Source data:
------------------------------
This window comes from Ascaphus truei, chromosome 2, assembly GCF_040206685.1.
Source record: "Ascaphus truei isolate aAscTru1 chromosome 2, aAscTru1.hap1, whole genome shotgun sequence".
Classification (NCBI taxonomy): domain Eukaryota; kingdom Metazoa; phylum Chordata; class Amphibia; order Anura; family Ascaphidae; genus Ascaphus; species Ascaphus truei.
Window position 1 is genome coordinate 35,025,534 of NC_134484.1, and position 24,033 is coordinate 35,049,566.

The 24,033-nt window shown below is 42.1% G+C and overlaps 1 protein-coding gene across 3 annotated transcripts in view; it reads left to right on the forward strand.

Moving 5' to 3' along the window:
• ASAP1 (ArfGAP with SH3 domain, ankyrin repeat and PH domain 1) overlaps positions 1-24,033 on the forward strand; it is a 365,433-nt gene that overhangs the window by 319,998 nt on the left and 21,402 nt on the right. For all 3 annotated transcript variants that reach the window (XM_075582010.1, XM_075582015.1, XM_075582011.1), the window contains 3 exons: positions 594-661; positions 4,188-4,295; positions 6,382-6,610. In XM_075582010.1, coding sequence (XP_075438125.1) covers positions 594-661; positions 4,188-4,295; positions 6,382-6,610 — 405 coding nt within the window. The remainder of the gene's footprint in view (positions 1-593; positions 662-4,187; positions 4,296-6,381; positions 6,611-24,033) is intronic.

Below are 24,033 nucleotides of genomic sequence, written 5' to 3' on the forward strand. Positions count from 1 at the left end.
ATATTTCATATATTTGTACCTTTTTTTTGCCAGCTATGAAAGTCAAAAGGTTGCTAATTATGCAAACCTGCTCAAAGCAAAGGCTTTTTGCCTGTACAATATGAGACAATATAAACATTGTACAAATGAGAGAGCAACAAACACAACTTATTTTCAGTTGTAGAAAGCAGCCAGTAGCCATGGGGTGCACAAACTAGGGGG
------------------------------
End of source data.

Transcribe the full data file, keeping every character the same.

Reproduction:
This window comes from Ascaphus truei, chromosome 2, assembly GCF_040206685.1.
Source record: "Ascaphus truei isolate aAscTru1 chromosome 2, aAscTru1.hap1, whole genome shotgun sequence".
Classification (NCBI taxonomy): domain Eukaryota; kingdom Metazoa; phylum Chordata; class Amphibia; order Anura; family Ascaphidae; genus Ascaphus; species Ascaphus truei.
Window position 1 is genome coordinate 35,025,534 of NC_134484.1, and position 24,033 is coordinate 35,049,566.

The 24,033-nt window shown below is 42.1% G+C and overlaps 1 protein-coding gene across 3 annotated transcripts in view; it reads left to right on the forward strand.

Moving 5' to 3' along the window:
• ASAP1 (ArfGAP with SH3 domain, ankyrin repeat and PH domain 1) overlaps positions 1-24,033 on the forward strand; it is a 365,433-nt gene that overhangs the window by 319,998 nt on the left and 21,402 nt on the right. For all 3 annotated transcript variants that reach the window (XM_075582010.1, XM_075582015.1, XM_075582011.1), the window contains 3 exons: positions 594-661; positions 4,188-4,295; positions 6,382-6,610. In XM_075582010.1, coding sequence (XP_075438125.1) covers positions 594-661; positions 4,188-4,295; positions 6,382-6,610 — 405 coding nt within the window. The remainder of the gene's footprint in view (positions 1-593; positions 662-4,187; positions 4,296-6,381; positions 6,611-24,033) is intronic.

Below are 24,033 nucleotides of genomic sequence, written 5' to 3' on the forward strand. Positions count from 1 at the left end.
ATATTTCATATATTTGTACCTTTTTTTTGCCAGCTATGAAAGTCAAAAGGTTGCTAATTATGCAAACCTGCTCAAAGCAAAGGCTTTTTGCCTGTACAATATGAGACAATATAAACATTGTACAAATGAGAGAGCAACAAACACAACTTATTTTCAGTTGTAGAAAGCAGCCAGTAGCCATGGGGTGCACAAACTAGGGGG